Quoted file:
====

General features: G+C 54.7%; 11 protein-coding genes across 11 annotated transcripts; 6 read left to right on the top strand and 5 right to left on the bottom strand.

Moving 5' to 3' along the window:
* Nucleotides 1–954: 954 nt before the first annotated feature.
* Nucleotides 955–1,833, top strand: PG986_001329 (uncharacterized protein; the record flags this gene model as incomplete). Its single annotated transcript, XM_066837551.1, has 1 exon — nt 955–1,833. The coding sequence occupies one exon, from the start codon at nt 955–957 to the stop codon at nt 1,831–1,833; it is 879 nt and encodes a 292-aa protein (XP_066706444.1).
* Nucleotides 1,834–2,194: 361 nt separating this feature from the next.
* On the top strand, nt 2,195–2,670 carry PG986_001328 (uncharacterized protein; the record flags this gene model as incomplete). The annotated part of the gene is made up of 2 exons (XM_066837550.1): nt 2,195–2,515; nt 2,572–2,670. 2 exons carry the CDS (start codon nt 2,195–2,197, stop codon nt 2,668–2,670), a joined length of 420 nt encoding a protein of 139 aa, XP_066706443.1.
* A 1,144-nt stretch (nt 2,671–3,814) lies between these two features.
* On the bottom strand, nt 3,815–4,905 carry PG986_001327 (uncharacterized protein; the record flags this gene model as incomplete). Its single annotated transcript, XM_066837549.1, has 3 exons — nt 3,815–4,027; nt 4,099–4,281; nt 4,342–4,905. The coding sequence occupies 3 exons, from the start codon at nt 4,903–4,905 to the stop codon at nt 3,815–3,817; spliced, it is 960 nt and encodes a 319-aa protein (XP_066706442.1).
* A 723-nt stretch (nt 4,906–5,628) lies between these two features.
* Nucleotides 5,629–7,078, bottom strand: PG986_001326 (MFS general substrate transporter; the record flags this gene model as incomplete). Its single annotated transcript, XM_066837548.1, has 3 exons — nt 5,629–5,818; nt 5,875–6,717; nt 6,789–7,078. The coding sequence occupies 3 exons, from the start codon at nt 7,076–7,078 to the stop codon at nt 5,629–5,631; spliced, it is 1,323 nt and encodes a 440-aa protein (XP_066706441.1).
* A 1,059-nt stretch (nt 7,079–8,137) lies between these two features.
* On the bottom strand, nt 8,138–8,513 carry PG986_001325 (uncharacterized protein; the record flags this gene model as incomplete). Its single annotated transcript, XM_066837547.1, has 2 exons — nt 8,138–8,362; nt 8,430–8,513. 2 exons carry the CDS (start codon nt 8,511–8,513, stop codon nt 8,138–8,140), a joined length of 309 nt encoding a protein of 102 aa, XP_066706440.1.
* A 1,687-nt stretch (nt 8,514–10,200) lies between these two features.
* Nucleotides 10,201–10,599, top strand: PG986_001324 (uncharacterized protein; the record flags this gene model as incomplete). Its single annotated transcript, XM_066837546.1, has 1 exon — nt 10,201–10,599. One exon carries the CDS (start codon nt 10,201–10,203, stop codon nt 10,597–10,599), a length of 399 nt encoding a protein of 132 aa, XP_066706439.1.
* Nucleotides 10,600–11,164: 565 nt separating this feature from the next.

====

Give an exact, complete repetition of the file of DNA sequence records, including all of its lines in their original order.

General features: G+C 54.7%; 11 protein-coding genes across 11 annotated transcripts; 6 read left to right on the top strand and 5 right to left on the bottom strand.

Moving 5' to 3' along the window:
* Nucleotides 1–954: 954 nt before the first annotated feature.
* Nucleotides 955–1,833, top strand: PG986_001329 (uncharacterized protein; the record flags this gene model as incomplete). Its single annotated transcript, XM_066837551.1, has 1 exon — nt 955–1,833. The coding sequence occupies one exon, from the start codon at nt 955–957 to the stop codon at nt 1,831–1,833; it is 879 nt and encodes a 292-aa protein (XP_066706444.1).
* Nucleotides 1,834–2,194: 361 nt separating this feature from the next.
* On the top strand, nt 2,195–2,670 carry PG986_001328 (uncharacterized protein; the record flags this gene model as incomplete). The annotated part of the gene is made up of 2 exons (XM_066837550.1): nt 2,195–2,515; nt 2,572–2,670. 2 exons carry the CDS (start codon nt 2,195–2,197, stop codon nt 2,668–2,670), a joined length of 420 nt encoding a protein of 139 aa, XP_066706443.1.
* A 1,144-nt stretch (nt 2,671–3,814) lies between these two features.
* On the bottom strand, nt 3,815–4,905 carry PG986_001327 (uncharacterized protein; the record flags this gene model as incomplete). Its single annotated transcript, XM_066837549.1, has 3 exons — nt 3,815–4,027; nt 4,099–4,281; nt 4,342–4,905. The coding sequence occupies 3 exons, from the start codon at nt 4,903–4,905 to the stop codon at nt 3,815–3,817; spliced, it is 960 nt and encodes a 319-aa protein (XP_066706442.1).
* A 723-nt stretch (nt 4,906–5,628) lies between these two features.
* Nucleotides 5,629–7,078, bottom strand: PG986_001326 (MFS general substrate transporter; the record flags this gene model as incomplete). Its single annotated transcript, XM_066837548.1, has 3 exons — nt 5,629–5,818; nt 5,875–6,717; nt 6,789–7,078. The coding sequence occupies 3 exons, from the start codon at nt 7,076–7,078 to the stop codon at nt 5,629–5,631; spliced, it is 1,323 nt and encodes a 440-aa protein (XP_066706441.1).
* A 1,059-nt stretch (nt 7,079–8,137) lies between these two features.
* On the bottom strand, nt 8,138–8,513 carry PG986_001325 (uncharacterized protein; the record flags this gene model as incomplete). Its single annotated transcript, XM_066837547.1, has 2 exons — nt 8,138–8,362; nt 8,430–8,513. 2 exons carry the CDS (start codon nt 8,511–8,513, stop codon nt 8,138–8,140), a joined length of 309 nt encoding a protein of 102 aa, XP_066706440.1.
* A 1,687-nt stretch (nt 8,514–10,200) lies between these two features.
* Nucleotides 10,201–10,599, top strand: PG986_001324 (uncharacterized protein; the record flags this gene model as incomplete). Its single annotated transcript, XM_066837546.1, has 1 exon — nt 10,201–10,599. One exon carries the CDS (start codon nt 10,201–10,203, stop codon nt 10,597–10,599), a length of 399 nt encoding a protein of 132 aa, XP_066706439.1.
* Nucleotides 10,600–11,164: 565 nt separating this feature from the next.